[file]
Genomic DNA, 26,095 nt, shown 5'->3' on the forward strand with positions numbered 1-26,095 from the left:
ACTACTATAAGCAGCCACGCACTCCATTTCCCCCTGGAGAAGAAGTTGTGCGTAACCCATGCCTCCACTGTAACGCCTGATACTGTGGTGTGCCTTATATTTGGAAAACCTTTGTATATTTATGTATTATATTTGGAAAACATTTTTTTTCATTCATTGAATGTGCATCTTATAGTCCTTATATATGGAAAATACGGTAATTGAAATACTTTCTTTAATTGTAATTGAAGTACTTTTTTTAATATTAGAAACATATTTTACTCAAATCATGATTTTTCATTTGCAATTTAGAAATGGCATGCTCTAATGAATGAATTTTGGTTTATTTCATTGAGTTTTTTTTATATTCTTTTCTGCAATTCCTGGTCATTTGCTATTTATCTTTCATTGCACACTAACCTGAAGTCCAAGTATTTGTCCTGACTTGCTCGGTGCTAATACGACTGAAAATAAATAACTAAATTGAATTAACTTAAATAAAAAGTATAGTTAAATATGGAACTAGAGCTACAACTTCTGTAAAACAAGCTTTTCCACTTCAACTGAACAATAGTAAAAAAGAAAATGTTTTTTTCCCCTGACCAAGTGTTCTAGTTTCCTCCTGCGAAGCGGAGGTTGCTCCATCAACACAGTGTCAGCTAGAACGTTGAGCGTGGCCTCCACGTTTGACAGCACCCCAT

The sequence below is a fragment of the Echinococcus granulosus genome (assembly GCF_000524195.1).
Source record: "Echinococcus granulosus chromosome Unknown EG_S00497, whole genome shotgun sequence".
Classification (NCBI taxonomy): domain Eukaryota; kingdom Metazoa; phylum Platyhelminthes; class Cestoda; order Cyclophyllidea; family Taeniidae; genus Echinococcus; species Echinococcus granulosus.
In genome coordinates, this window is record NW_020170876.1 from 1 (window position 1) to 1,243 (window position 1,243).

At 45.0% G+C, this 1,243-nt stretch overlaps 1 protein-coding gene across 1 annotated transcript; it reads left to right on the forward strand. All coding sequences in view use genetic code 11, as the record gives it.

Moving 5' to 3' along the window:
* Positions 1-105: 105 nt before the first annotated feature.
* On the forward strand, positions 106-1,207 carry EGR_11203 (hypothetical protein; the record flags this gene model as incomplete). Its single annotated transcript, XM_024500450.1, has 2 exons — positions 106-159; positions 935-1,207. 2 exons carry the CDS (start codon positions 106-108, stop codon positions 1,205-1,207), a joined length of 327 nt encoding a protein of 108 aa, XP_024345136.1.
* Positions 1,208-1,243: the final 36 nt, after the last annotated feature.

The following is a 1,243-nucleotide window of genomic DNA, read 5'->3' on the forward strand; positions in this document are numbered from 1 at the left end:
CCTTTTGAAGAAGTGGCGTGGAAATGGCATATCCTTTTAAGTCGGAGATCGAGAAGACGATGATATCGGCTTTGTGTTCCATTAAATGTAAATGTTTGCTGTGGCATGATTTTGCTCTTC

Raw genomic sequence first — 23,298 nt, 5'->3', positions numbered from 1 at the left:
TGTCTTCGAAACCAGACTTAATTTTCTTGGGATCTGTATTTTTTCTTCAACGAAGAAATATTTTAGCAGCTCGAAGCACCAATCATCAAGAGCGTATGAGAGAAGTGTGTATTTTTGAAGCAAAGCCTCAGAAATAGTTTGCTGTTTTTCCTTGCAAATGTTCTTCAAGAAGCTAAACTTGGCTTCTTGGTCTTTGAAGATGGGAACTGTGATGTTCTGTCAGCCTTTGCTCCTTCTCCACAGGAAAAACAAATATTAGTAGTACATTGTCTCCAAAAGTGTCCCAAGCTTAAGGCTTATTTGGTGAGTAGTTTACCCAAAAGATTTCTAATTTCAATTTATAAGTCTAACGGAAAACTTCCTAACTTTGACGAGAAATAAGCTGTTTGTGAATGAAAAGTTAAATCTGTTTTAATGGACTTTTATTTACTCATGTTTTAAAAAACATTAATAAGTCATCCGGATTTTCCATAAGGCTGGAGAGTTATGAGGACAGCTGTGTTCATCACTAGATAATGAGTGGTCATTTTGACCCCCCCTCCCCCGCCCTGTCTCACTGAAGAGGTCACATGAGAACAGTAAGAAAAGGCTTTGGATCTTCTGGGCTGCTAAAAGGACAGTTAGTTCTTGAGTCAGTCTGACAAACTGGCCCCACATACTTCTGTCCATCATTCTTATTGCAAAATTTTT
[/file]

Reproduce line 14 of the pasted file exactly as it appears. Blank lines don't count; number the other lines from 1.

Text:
Raw genomic sequence first — 23,298 nt, 5'->3', positions numbered from 1 at the left: